Mother appealed and the trial court was reversed in part. The Court of Appeals found it was fine for the children to be able to pursue any arrearage because they were the ones who had borrowed the money and are owed the money back. The Court of Appeals reversed the termination of the education order finding there was no change of circumstances presented and the current order should remain in place. The situation regarding the children, their obligations and the parents’ income had not changed. The footnote alludes that because the agreement says that they gave up the right to revoke their signature or effectiveness of the agreement, they gave up the right to modify the agreement even if there had been a change of circumstances.

A simple and typical interpretation of the language could mean that the parties have a binding mediated agreement that is to be submitted to the court and they cannot change their mind before the court approves it, but in no way prevents a future modification. This comment is just a footnote and it does say at the end of the footnote “we do not reach that conclusion today” on the stated interpretation of the verbiage.
    
The Court of Appeals reversed the trial court as well regarding the finding of contempt and found that Father should be found in contempt. Since there was not a previous finding of contempt by the trial court the Court of Appeals remanded to the trial court to determine the award of attorney’s fees to Mother and sanctions in excess of the award of attorney’s fees. The Court of Appeals also pointed out that it was an error for the children to be allowed to intervene in this case as they failed to comply with the specific trial rules regarding intervention and failed to appear in court when they were subpoenaed.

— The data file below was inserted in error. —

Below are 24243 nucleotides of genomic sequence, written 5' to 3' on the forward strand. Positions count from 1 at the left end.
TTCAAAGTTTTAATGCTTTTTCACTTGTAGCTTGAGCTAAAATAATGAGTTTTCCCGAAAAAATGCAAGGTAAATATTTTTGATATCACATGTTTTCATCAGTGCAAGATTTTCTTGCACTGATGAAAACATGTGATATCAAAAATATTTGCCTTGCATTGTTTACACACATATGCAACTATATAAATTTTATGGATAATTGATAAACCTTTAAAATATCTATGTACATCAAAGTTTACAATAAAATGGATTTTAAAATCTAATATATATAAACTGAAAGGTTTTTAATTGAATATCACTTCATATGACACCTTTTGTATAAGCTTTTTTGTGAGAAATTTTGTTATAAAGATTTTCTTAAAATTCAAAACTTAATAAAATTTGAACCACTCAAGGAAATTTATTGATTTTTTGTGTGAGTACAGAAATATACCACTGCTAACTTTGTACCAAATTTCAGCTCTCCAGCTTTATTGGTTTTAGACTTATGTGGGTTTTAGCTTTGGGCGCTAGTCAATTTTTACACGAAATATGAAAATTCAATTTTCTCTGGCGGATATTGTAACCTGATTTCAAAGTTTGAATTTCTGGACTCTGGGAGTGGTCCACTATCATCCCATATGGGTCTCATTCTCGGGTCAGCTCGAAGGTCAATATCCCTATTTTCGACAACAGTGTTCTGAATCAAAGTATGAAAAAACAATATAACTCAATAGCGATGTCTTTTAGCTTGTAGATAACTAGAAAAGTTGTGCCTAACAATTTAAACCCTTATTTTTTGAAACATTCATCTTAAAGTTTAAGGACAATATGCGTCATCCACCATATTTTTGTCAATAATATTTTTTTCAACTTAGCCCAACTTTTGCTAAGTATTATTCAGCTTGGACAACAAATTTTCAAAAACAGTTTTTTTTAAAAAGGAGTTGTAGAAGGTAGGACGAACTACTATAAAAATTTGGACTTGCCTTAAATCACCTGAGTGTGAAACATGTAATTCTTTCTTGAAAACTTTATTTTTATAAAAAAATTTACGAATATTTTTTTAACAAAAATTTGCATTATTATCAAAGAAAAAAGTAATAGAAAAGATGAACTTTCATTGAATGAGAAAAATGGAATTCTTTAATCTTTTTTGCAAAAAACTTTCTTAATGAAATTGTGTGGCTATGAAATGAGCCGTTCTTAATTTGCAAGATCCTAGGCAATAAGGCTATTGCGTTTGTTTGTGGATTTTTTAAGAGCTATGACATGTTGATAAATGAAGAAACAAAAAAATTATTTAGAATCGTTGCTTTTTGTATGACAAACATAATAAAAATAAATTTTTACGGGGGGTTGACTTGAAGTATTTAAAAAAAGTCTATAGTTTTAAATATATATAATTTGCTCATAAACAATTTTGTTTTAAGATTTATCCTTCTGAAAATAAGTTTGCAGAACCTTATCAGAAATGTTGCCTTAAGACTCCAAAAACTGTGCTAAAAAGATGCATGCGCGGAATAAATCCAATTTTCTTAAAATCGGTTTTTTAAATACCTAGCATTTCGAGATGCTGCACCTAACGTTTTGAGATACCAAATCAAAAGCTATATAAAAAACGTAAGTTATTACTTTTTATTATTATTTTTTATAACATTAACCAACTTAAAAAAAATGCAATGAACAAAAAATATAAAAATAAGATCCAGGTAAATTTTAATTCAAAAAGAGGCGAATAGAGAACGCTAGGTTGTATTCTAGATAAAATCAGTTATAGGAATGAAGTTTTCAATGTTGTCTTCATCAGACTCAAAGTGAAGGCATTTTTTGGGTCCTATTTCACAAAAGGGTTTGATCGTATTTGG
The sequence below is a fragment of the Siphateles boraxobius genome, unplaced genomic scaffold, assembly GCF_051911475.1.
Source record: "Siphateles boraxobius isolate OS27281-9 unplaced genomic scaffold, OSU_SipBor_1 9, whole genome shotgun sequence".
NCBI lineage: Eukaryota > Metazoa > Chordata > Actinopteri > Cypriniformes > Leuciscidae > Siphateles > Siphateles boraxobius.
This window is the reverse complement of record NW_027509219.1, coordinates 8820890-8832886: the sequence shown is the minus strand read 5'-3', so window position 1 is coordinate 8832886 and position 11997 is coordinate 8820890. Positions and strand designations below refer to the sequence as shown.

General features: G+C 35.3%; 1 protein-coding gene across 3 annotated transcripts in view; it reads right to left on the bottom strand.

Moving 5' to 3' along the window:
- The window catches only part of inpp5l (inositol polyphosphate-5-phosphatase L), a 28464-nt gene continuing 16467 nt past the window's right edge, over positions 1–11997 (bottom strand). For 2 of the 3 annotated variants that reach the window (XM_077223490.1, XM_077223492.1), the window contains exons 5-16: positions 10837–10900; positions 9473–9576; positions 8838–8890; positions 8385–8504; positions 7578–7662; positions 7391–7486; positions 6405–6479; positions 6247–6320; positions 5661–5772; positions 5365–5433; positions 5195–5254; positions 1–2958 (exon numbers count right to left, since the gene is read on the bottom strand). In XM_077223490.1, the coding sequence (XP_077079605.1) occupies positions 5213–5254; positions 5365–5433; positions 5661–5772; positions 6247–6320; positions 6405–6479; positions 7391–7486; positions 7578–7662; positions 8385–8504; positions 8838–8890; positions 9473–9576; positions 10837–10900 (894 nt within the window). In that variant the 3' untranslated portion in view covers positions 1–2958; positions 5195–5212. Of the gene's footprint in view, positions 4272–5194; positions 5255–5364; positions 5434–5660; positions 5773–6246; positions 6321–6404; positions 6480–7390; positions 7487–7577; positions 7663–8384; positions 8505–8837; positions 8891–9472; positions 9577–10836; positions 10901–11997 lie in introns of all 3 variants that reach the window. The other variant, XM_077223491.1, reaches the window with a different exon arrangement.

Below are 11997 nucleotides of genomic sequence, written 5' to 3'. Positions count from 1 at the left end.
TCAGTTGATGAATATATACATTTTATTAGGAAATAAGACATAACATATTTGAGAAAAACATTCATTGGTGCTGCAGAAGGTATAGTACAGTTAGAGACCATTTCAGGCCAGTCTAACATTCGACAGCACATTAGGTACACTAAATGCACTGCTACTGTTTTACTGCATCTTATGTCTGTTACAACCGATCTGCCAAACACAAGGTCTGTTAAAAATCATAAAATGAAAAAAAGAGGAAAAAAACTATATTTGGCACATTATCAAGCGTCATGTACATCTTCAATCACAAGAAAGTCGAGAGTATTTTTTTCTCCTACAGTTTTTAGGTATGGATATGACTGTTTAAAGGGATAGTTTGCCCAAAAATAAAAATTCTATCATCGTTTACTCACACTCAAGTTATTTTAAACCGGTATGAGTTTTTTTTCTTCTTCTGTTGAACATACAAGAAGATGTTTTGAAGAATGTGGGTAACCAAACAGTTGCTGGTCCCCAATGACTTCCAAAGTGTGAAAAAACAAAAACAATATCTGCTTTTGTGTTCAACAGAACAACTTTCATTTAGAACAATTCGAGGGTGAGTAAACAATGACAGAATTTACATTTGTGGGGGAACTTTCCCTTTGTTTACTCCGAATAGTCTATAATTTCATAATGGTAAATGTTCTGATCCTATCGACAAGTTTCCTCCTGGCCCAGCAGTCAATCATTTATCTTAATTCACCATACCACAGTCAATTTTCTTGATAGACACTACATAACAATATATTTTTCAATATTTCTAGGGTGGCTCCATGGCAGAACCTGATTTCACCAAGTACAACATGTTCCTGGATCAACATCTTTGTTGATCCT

While confusing, the Court of Appeals’ footnote states that even if there was evidence to support a modification, the trial court would have been bound to enforce the terms of the parties’ Mediated Agreement because they used the standard boilerplate language precluding the right to revoke their signature or effectiveness of the Mediated Agreement. The boilerplate that was used in their agreement appears to be what is utilized by attorneys to prevent somebody from backing out of the mediated agreement before it is approved by the court. It appears to be an expansive interpretation of the language that it prevents a modification. In addition, on a family law child related matter it is arguable that the parties could not even reach an agreement that would not allow for a future modification. Confusingly the Court of Appeals’ footnote states that they “do not reach that conclusion today.” Because they are not reaching that conclusion, I am not sure why they felt it necessary to include the footnote that such language could possibly preclude a modification. Perhaps, in the future, attorneys using such language should clarify the boilerplate to not preclude a future modification.